Skateboard scooters are a hybrid combining a four-wheeled skateboard with the handlebar feature from a scooter. Like freestyle scooters, skateboard scooters with the classic skateboard deck are especially suited to trick riding. Since skateboard scooters have smaller skateboard wheels, they are typically slower than other scooters. Skateboard scooter riders can steer by leaning to the left or to the right just like on a standard skateboard. The handlebars are fixed to the board, unlike other scooters that can be steered by turning the handlebars.

    Three-wheel folding scooters

    These scooters are a hybrid of the folding scooter and the skateboard scooter. Instead of four or two wheels, these compromise at three. Three-wheeled scooters use 100 mm in-line skate style wheels like a folding scooter, with two up front and one in the rear. These scooters typically feature fender brakes and fold up like a folding scooter. Like skateboard scooters, the three-wheeled style lets the rider turn by leaning to one side. The handlebar does not turn and may feature a ball-style grip instead of the typical T-bar style. Most three-wheel scooters are made of lightweight aluminum or steel and feature metal or wood laminate decks.

    Gas-powered motorized scooters

    The motor allows these types of scooters to achieve speeds of up to 15 m.p.h., though 10 m.p.h. is the norm. Because of their easy ride and increased speed, motorized scooters are great for running quick errands in congested areas, reducing pollution, and easily transitioning from on and off-road riding. Check with local authorities for riding guidelines and restrictions. Most of the models are not recommended for children under 12. Always wear a CPSC approved helmet along with knee and elbow pads for protection.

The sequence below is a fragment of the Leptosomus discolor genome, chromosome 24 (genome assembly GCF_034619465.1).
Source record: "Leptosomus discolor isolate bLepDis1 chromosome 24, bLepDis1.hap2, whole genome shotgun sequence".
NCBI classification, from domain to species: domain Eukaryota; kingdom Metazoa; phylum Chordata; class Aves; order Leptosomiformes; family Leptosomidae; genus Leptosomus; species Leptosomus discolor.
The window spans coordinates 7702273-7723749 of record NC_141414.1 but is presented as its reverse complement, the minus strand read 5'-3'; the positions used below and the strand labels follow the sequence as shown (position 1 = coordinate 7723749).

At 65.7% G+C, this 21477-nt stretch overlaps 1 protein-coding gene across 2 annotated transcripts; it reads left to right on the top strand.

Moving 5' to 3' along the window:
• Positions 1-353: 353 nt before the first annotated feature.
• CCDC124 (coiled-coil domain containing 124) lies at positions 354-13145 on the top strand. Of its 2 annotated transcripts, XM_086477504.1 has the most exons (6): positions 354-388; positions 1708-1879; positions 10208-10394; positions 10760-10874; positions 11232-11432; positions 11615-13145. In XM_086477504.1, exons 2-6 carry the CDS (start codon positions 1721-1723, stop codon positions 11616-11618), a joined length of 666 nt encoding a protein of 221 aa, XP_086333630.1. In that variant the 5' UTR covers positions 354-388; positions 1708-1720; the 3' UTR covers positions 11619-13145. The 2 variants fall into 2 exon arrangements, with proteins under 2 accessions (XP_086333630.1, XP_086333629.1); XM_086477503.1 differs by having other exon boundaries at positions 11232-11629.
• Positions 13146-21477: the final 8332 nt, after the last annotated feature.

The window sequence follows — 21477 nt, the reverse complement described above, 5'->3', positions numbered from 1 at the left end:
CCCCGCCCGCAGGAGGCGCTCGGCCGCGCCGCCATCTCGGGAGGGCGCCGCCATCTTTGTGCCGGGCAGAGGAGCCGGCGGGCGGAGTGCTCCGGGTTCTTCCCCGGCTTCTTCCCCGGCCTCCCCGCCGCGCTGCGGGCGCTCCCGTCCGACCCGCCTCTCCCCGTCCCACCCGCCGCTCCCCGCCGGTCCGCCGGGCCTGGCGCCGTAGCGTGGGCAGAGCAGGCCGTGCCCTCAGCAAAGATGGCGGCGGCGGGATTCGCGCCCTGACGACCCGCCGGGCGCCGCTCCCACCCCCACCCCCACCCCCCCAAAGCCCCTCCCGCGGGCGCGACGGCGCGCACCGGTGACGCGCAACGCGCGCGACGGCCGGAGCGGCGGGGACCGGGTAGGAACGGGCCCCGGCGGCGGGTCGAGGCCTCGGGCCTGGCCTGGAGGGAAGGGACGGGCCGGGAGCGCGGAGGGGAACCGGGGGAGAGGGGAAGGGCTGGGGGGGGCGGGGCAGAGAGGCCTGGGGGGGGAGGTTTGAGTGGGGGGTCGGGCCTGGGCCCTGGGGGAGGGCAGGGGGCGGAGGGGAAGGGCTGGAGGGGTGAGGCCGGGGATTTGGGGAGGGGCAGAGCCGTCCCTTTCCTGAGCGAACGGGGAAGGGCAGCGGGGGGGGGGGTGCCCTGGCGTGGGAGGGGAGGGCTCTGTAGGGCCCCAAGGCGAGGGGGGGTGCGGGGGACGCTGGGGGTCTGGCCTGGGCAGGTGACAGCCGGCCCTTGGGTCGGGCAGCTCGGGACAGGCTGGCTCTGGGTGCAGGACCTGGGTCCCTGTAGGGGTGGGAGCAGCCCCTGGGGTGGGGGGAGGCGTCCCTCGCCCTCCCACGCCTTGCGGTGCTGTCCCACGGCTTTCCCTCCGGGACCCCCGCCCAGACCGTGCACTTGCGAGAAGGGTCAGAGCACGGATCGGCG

Electric powered motorized scooters

    Like gas powered scooters, the motor in these scooters allows electric scooters to achieve speeds of up to 15 m.p.h., though 10 m.p.h. is the norm. The good feature about electric scooters is the battery is easily rechargable and often can be plugged into the wall. Most scooters can go between 8 and 12 miles on one electric battery. Check with local authorities for riding guidelines and restrictions. Most of the models are not recommended for children under 12. Always wear a CPSC approved helmet along with knee and elbow pads for protection.

    scooter components and construction

    This next section is designed to provide information on various parts and sections of a scooter to which you will want to exaimine carefully before buying and electric scooter to determine if it will suit the needs of the person that you are purchasing the scooter for. Here are a few sections / parts of a scooter to look at carefully.

  • Folding design
  • Wheels
  • Decks
  • Handlebars
  • Brakes

    Folding design

    Most scooters are designed to collapse so you can carry them easily. Typically, scooters have a folding mechanism at the bottom of the handlebar assembly. To fold, you simply unlock the mechanism, fold the scooter and re-lock the mechanism to hold the scooter in its folded position. The handlebar assembly usually includes a quick-release lever allowing you to collapse the handlebars before you fold the scooter. A typical folded size for a scooter is: W 4 in; H 7 in; L 23 in. Although the dimensions will vary slightly depending on the type of scooter you are looking at. Most scooters weigh approximately 6 lbs making them very light to carry when folded. On average folding scooters can support up to 350 lbs.